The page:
7. Thanks for your words, Mark. The day I realised I was a photographer was the day that the thought of not being able to take another photograph ever again literally set my pulse racing and I actually started to grieve the thought!

  8. Mark, you have put into words what I have felt for many years now. I gave up the dream of become a working photographer years ago because I was told it would never pay. Instead, I foolishly followed the advice of others… I went to school, got into massive debt, and graduated to unemployment. To pass the time, I rekindled my passion. I rememeber the exact moment, while sitting in a field, taking photographs of a summer sunset, I thought to myself this is what I always wanted to do. I told my wife I was going to hit the ground running with this and learn everything I could about being a working photographer.

    I haven’t arrived yet either, but as the saying goes: “the journey isn’t about the destination.”

    Thanks for sharing Mark

  9. Great post. When I am not making a living at my day job, I put on my photographer hat and become immersed in photography. Reading books, blogs, watching videos, searching locations, and shooting. Though I don’t make any money at photography, I pretend that I am living a photographers life during my non-vocational hours.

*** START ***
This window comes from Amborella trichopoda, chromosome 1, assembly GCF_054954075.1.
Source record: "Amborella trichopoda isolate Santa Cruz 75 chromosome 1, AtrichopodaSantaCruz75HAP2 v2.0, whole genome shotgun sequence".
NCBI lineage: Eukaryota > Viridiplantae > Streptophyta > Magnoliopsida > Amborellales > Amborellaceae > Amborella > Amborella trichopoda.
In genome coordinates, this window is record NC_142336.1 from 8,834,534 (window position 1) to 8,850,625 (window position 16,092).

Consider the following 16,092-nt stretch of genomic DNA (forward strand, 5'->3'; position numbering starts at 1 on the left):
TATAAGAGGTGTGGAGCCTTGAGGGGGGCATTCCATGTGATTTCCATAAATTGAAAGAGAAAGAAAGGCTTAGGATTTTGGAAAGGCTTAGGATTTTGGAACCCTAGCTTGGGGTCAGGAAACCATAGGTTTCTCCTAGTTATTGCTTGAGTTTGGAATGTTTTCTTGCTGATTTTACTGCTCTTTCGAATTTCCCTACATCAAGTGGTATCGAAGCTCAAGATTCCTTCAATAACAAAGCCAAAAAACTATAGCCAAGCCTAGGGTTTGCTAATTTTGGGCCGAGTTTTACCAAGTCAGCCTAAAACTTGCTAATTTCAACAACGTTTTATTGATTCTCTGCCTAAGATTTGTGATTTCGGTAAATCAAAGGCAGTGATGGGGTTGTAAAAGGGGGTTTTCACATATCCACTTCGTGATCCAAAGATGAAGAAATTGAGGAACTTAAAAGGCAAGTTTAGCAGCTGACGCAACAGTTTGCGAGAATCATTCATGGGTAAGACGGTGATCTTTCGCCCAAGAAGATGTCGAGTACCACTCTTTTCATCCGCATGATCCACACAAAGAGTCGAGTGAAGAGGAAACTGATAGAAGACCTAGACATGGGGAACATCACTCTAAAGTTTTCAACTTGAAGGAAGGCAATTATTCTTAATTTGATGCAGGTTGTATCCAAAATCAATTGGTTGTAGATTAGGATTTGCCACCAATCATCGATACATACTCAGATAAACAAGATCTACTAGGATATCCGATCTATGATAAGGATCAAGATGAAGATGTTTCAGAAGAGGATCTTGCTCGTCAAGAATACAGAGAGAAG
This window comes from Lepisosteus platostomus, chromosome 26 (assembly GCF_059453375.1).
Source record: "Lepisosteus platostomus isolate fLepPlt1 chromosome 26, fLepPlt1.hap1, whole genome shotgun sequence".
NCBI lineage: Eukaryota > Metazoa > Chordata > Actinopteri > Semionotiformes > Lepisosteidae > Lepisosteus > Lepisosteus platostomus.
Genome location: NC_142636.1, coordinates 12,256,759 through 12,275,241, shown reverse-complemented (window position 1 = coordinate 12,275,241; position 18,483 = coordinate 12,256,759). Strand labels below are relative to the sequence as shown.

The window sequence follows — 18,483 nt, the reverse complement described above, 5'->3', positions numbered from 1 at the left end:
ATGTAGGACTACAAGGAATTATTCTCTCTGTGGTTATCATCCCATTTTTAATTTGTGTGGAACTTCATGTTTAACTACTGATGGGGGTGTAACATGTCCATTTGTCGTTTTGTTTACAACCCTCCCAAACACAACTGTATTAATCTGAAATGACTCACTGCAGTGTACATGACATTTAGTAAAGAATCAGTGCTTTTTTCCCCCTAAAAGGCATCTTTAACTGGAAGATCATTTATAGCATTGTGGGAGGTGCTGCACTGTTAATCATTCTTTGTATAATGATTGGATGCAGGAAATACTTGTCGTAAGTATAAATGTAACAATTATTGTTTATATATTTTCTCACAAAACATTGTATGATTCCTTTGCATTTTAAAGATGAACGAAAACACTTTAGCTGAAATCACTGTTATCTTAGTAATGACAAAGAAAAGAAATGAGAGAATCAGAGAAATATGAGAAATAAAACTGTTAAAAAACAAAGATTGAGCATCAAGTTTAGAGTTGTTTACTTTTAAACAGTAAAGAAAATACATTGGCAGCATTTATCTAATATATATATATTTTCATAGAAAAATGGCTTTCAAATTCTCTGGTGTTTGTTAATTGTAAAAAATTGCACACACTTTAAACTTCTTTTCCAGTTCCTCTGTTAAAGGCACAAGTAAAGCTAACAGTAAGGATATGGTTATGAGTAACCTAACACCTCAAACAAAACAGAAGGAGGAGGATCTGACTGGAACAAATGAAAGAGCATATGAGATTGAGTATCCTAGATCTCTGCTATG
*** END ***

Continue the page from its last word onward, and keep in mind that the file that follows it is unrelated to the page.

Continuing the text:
10. Love your post. It expresses a lot of my own thoughts regarding the day I rewrote my “about” page last year and actually called myself a “photographer” in writing for the first time. In the last year, I’ve been surprised most by how much my own attitude towards my photography has changed with that one simple word change.

  11. Mark, I love this post. The things you say really resonate with me. My definition of photography is sharing my minds eye with others. I see things the way that my mind sees them, which is not necessarily the way we literally see things with our eyes. I am drawn to traditional mediums such as film, vintage optics and historic processes such as wetplate, dryplate, paper negatives, POP prints, etc. because it is how I see. In regards to how photography relates to my version of life, it is what drives me to exist and share. I can’t imagine a day when I am not pursuing a new project. Photography is the one thing that brings total peace to my soul and I lose all track of time and boundaries.

    Tim